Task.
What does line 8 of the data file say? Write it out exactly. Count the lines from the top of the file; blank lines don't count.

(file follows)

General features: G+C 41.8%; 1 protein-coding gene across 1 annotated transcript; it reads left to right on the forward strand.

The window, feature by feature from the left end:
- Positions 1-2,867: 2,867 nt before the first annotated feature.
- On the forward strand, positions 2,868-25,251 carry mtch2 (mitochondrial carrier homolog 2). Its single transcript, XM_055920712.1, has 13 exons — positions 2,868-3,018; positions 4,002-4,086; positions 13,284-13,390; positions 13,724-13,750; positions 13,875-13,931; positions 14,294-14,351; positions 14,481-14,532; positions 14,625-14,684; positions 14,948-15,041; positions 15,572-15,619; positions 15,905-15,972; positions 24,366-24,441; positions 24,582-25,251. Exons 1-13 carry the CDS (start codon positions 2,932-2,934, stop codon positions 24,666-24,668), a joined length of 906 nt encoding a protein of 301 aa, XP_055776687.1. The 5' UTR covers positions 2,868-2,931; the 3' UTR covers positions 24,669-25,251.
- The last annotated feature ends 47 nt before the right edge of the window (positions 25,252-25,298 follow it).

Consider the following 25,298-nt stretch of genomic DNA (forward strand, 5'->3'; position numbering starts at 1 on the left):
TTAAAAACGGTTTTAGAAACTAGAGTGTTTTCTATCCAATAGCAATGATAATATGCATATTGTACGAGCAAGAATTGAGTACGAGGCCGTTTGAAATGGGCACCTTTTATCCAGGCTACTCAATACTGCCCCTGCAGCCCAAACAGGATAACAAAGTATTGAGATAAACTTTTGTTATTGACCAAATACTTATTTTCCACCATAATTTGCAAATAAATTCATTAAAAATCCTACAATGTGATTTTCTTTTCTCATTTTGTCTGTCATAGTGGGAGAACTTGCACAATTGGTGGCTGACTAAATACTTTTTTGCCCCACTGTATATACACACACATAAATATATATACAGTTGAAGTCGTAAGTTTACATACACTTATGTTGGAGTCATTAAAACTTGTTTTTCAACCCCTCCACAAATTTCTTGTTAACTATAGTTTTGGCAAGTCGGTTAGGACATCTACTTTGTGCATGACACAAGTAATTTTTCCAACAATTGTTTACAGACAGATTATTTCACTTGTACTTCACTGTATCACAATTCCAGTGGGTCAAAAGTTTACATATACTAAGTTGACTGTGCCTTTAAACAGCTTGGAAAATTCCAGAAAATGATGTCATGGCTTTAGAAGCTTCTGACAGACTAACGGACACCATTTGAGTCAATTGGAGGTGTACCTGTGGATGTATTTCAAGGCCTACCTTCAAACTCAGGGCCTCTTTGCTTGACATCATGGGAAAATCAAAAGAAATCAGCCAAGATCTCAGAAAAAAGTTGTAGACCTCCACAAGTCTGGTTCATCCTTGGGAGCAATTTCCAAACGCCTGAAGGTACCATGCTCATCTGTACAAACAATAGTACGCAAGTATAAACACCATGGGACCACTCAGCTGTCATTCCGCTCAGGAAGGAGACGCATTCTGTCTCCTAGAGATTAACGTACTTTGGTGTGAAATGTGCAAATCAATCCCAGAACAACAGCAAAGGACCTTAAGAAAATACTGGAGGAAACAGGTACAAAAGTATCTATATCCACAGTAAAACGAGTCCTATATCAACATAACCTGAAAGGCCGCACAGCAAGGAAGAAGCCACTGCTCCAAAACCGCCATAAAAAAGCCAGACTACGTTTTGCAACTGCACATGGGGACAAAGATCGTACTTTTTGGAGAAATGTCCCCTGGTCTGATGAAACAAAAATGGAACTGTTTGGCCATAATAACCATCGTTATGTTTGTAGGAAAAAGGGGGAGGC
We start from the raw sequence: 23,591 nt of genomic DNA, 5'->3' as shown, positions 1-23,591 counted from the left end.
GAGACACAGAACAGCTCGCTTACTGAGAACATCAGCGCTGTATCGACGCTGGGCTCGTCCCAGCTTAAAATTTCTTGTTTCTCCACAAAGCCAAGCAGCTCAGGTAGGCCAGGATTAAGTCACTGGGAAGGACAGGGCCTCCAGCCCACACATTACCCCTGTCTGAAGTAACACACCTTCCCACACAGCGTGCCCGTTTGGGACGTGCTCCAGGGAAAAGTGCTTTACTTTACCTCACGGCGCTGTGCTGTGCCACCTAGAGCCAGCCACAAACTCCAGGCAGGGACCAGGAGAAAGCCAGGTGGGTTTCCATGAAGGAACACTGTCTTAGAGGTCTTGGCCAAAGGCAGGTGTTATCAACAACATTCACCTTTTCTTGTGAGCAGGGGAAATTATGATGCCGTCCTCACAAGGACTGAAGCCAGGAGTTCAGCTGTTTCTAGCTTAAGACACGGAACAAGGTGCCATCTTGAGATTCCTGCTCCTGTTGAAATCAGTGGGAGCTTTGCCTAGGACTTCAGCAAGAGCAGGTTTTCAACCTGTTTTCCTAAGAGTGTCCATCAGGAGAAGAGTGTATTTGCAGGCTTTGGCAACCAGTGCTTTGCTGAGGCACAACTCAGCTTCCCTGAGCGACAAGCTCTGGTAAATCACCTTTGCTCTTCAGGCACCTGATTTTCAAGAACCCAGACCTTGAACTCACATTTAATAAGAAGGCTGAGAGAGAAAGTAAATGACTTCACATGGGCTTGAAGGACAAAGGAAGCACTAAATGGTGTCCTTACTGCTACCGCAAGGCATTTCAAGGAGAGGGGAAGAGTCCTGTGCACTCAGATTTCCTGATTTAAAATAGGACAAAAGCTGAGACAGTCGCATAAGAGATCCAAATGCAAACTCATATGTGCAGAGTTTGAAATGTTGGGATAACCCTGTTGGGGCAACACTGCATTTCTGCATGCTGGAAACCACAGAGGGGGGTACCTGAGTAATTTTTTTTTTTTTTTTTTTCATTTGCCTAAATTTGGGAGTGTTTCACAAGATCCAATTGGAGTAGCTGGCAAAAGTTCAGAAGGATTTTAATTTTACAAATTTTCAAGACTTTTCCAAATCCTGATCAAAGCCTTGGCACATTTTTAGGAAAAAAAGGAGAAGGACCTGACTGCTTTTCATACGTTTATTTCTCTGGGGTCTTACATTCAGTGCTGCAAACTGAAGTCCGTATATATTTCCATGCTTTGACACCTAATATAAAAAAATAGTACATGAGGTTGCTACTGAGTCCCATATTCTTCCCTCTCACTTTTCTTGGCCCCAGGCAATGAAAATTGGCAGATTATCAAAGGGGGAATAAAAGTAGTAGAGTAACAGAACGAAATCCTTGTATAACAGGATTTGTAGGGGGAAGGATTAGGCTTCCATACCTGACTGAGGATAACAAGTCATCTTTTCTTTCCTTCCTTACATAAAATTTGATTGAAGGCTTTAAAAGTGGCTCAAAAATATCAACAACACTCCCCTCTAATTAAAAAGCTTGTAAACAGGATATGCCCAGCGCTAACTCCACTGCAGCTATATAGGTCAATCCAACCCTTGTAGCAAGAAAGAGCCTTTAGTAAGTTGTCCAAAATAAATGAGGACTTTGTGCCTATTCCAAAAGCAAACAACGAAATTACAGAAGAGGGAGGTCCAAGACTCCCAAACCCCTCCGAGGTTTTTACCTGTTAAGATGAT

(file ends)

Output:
We start from the raw sequence: 23,591 nt of genomic DNA, 5'->3' as shown, positions 1-23,591 counted from the left end.